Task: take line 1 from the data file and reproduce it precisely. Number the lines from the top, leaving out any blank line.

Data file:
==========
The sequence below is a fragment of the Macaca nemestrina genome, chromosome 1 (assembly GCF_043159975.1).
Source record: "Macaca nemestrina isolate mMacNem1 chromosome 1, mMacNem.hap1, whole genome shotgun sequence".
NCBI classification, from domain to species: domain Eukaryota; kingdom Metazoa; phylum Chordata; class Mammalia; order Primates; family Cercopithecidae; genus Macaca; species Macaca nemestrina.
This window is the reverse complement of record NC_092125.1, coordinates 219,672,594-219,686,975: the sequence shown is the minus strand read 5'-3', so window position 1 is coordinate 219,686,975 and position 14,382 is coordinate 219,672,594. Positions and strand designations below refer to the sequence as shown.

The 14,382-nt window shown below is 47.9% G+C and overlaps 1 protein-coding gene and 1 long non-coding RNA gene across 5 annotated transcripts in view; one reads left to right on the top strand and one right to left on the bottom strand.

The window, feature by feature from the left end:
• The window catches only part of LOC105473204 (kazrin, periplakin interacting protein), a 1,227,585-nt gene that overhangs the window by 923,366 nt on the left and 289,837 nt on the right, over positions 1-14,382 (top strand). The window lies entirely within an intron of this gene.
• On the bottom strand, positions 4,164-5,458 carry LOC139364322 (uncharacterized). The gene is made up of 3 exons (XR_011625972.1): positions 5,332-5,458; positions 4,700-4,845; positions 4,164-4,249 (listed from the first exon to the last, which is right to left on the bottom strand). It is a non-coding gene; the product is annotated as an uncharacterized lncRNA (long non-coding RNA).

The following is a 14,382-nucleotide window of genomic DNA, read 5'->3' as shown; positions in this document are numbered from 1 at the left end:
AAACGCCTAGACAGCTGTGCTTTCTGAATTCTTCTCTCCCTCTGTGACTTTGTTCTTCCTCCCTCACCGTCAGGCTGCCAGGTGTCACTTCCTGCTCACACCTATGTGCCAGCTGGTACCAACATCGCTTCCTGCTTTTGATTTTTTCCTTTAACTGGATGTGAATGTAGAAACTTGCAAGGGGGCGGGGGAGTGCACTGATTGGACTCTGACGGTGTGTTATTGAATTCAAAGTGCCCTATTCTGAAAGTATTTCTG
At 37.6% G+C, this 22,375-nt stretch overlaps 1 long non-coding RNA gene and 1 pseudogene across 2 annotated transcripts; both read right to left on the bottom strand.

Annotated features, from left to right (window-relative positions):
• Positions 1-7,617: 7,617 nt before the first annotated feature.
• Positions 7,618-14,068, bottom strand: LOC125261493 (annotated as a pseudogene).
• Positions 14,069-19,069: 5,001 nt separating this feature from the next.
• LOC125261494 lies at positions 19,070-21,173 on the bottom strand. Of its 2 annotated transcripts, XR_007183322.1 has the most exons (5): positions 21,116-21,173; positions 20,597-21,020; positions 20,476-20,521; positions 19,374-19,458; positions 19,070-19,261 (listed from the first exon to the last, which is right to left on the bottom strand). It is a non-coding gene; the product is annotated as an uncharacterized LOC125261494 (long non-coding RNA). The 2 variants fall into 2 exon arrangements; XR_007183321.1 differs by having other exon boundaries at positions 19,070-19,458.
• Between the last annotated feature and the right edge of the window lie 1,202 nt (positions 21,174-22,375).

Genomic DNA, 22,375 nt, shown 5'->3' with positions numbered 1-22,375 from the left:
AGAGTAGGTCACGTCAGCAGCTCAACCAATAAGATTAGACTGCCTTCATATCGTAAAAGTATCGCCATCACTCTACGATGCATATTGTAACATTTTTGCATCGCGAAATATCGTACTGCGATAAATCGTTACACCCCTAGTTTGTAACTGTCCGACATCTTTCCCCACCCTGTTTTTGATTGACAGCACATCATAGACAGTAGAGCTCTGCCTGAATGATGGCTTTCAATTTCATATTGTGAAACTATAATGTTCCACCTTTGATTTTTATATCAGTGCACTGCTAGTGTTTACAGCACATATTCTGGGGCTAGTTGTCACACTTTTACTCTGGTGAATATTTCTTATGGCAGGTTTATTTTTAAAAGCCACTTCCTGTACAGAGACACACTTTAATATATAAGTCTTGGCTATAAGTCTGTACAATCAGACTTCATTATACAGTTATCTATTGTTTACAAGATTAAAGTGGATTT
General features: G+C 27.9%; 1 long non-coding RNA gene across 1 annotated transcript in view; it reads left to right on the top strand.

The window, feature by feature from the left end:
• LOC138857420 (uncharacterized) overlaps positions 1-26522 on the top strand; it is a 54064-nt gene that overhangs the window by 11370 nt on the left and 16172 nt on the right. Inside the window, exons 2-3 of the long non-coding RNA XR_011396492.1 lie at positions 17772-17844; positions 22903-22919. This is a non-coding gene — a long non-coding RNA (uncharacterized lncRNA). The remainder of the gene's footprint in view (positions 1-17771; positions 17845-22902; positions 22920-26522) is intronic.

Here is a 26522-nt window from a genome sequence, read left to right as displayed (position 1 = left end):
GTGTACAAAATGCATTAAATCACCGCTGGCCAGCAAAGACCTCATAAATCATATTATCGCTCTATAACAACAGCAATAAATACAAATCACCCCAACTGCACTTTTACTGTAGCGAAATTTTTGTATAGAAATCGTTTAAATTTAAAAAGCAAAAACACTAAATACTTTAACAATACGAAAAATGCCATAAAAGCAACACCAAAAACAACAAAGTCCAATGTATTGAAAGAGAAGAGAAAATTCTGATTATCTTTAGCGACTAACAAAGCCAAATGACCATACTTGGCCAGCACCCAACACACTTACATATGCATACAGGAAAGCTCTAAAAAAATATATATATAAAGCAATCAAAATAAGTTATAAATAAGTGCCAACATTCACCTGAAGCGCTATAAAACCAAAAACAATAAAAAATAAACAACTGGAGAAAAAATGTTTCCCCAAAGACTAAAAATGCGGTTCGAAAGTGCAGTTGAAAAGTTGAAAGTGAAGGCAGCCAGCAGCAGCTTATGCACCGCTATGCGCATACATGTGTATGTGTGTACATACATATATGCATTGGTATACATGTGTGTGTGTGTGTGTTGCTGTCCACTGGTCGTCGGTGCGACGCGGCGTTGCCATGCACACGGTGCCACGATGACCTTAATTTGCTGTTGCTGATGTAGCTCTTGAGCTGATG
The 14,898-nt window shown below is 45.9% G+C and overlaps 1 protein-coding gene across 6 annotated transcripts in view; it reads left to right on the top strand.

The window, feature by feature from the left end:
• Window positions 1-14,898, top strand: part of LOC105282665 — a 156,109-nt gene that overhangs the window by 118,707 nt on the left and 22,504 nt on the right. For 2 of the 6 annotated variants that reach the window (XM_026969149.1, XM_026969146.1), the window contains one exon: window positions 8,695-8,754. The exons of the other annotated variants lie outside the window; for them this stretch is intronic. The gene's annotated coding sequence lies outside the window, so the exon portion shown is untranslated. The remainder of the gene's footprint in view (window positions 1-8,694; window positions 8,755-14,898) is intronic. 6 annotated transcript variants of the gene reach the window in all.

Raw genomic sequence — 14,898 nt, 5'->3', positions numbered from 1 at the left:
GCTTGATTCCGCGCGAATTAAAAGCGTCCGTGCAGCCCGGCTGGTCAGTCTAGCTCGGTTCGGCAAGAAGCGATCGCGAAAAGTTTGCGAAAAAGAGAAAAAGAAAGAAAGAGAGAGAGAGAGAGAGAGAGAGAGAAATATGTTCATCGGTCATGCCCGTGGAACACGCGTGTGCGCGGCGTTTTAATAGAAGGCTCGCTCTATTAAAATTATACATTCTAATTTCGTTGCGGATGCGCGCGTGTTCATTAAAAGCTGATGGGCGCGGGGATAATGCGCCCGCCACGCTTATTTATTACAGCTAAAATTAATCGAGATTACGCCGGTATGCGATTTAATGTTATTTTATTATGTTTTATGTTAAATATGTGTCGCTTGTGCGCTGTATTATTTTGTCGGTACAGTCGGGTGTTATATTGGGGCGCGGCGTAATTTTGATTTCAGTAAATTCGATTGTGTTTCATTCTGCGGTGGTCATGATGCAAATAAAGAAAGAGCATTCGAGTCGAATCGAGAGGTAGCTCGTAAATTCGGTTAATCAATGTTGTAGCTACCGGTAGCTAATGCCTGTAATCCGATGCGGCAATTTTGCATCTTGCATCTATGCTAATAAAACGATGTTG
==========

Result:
The sequence below is a fragment of the Macaca nemestrina genome, chromosome 1 (assembly GCF_043159975.1).